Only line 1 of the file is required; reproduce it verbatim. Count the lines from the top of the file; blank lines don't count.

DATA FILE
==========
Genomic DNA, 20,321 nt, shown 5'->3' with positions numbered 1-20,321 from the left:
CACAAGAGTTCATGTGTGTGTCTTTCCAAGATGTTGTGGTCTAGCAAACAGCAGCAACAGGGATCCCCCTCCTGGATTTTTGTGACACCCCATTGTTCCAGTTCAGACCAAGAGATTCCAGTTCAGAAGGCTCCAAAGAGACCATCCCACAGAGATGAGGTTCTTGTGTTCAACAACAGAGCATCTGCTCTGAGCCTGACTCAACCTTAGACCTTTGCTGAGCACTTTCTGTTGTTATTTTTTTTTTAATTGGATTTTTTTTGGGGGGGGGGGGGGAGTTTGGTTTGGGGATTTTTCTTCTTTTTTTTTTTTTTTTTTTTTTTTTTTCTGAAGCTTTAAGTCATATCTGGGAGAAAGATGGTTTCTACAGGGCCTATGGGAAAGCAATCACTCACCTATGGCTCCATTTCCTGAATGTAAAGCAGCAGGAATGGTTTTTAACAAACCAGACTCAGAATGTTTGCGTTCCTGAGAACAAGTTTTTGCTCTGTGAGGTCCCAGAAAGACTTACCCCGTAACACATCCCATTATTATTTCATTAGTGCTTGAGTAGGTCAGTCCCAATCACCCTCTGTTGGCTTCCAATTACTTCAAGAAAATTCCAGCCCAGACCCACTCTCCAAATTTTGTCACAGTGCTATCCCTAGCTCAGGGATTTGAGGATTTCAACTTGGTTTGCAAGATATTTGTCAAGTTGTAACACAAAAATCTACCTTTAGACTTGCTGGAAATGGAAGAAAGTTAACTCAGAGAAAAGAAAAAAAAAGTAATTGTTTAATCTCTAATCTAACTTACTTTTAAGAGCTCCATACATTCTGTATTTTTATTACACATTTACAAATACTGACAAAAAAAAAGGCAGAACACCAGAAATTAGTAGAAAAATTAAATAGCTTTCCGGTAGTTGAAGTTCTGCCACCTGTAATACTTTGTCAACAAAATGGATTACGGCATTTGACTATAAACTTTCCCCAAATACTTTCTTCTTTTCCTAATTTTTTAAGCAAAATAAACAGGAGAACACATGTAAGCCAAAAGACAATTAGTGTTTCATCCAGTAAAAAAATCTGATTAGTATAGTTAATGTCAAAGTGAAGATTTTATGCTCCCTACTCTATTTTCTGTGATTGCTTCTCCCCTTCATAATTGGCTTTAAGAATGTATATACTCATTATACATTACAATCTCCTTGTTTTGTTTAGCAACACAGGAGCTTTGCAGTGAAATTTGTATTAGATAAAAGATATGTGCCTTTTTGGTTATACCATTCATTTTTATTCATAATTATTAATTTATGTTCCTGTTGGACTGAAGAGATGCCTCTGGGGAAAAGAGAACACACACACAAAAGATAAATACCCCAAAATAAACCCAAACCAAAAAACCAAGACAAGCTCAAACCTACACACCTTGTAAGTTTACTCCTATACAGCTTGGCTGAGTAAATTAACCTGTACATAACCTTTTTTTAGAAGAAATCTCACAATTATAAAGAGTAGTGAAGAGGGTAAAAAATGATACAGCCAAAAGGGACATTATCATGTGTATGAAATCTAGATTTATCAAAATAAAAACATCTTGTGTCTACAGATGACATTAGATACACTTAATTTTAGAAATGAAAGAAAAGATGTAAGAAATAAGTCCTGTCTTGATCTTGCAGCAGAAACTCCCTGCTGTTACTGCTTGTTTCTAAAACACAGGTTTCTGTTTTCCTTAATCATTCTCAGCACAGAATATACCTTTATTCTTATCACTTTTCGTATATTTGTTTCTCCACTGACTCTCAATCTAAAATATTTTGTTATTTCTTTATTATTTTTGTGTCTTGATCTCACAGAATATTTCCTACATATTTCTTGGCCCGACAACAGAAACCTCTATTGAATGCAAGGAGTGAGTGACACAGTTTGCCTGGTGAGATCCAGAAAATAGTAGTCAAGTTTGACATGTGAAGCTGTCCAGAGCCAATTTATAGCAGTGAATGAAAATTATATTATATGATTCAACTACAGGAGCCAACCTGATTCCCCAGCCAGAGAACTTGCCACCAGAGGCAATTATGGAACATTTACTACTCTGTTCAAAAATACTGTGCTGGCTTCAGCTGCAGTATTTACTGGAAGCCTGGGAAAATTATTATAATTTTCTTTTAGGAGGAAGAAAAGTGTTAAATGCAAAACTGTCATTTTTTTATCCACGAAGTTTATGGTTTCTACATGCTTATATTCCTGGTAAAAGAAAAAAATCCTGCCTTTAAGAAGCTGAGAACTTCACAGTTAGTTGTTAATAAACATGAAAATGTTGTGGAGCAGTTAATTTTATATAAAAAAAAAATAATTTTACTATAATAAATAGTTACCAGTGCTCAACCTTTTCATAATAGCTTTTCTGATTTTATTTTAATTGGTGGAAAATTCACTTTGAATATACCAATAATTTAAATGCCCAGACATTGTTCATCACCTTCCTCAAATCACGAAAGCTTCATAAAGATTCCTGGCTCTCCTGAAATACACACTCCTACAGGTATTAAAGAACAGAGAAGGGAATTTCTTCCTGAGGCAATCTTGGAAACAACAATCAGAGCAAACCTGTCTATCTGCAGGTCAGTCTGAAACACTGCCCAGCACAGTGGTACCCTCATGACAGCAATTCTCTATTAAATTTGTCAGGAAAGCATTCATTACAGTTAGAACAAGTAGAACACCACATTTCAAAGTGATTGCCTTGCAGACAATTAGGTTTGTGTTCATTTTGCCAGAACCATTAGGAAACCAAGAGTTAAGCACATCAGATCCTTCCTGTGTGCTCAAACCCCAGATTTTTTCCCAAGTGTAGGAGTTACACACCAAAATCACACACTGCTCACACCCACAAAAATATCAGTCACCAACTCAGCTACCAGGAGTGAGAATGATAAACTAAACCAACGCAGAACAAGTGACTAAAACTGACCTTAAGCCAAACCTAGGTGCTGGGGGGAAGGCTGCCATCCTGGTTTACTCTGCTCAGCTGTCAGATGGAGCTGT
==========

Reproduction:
Genomic DNA, 20,321 nt, shown 5'->3' with positions numbered 1-20,321 from the left: